“I want to quit the business because I am getting old, and a lot of people have criticized me about the dog meat trade,” the 50-year-old Ouk Mol, owner of a dog slaughterhouse in Cambodia, told AFP. “I feel ashamed.”
On Thursday, he closed his business with help from the animal welfare organization Four Paws. The remaining 16 dogs a the slaughterhouse were rescued and brought to a shelter.
Last year, Four Paws visited with the owner several times after he reached out for assistance to get out of the trade.
“The slaughterhouse was by far one of the most shocking facilities our team had ever visited,” Katherine Polak, veterinarian and Head of Four Paws Stray Animal Care in Southeast Asia, said. “It was designed for mass killing.”
The slaughterhouse was equipped with cages to hold the dogs, two large cement water tanks to drown them, scales, and blowtorches for removing fur.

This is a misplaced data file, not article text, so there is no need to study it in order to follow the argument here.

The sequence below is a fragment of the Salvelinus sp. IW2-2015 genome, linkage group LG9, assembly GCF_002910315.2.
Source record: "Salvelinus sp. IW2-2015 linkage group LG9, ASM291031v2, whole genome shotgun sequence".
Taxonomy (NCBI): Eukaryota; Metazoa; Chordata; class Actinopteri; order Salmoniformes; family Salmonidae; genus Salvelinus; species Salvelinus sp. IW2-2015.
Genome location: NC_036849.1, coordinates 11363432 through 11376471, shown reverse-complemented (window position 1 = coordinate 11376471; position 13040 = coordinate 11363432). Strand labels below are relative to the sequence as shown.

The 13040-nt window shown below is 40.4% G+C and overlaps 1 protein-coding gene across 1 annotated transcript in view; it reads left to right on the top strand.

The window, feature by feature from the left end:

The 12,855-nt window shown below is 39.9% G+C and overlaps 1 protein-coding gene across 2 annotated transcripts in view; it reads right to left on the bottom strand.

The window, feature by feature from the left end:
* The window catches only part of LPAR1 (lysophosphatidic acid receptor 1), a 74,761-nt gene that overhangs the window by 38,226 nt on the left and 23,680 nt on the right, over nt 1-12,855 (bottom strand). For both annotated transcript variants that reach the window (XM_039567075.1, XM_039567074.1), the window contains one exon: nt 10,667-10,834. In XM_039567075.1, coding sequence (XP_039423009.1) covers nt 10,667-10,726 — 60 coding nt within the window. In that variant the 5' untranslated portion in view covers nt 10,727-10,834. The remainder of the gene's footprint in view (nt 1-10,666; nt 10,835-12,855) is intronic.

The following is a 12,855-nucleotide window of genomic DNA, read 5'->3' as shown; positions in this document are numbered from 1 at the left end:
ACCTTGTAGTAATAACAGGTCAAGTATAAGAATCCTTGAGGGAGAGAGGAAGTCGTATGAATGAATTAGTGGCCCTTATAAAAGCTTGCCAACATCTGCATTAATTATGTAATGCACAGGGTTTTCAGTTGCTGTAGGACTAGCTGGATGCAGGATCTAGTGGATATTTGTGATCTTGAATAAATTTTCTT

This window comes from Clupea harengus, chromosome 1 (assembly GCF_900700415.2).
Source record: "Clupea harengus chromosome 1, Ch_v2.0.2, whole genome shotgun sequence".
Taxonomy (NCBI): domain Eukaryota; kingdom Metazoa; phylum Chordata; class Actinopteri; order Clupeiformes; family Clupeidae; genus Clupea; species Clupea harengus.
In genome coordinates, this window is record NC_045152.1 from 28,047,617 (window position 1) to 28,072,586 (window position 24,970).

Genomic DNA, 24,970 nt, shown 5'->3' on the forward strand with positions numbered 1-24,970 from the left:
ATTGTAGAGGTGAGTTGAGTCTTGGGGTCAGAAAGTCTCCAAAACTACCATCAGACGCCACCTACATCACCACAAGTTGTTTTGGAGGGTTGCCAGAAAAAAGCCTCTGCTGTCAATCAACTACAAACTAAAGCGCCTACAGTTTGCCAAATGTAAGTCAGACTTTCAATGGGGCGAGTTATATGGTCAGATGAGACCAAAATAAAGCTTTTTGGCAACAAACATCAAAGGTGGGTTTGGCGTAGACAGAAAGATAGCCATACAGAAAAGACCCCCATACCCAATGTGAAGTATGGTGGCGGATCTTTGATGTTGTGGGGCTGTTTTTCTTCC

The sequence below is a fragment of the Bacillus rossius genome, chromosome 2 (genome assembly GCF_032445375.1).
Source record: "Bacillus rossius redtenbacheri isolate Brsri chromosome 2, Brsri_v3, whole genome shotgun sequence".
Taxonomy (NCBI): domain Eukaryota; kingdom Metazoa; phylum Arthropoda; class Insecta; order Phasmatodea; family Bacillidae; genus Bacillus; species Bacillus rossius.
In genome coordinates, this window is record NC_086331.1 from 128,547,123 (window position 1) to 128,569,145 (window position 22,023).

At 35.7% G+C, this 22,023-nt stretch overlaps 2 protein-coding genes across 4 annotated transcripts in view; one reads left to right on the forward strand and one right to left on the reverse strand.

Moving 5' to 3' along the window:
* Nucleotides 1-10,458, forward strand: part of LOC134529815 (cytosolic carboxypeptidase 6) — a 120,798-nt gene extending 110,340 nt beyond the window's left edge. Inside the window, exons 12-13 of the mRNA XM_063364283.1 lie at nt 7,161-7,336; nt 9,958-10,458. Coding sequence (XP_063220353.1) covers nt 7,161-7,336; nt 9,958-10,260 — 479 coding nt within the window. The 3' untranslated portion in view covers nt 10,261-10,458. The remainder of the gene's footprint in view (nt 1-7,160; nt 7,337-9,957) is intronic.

“Over the past 25 years, more than one million dogs have been drowned at the facility. The practice of drowning dogs causes immense pain and suffering and fails to conform to any international standards of humane euthanasia,” Polak said.
The operator and his family decided to quit the trade after campaigners from Four Paws offered them financial support to open a grocery store. Ouk Mol’s wife Sao Phally is glad that they have found a way out.
“We were always worried about sin because of our killing. People looked at us in a bad way,” Phally told AFP.
According to Four Paws, between two and three million dogs are slaughtered annually in Cambodia and there are more than 100 dog meat restaurants in the capital Phnom Penh.
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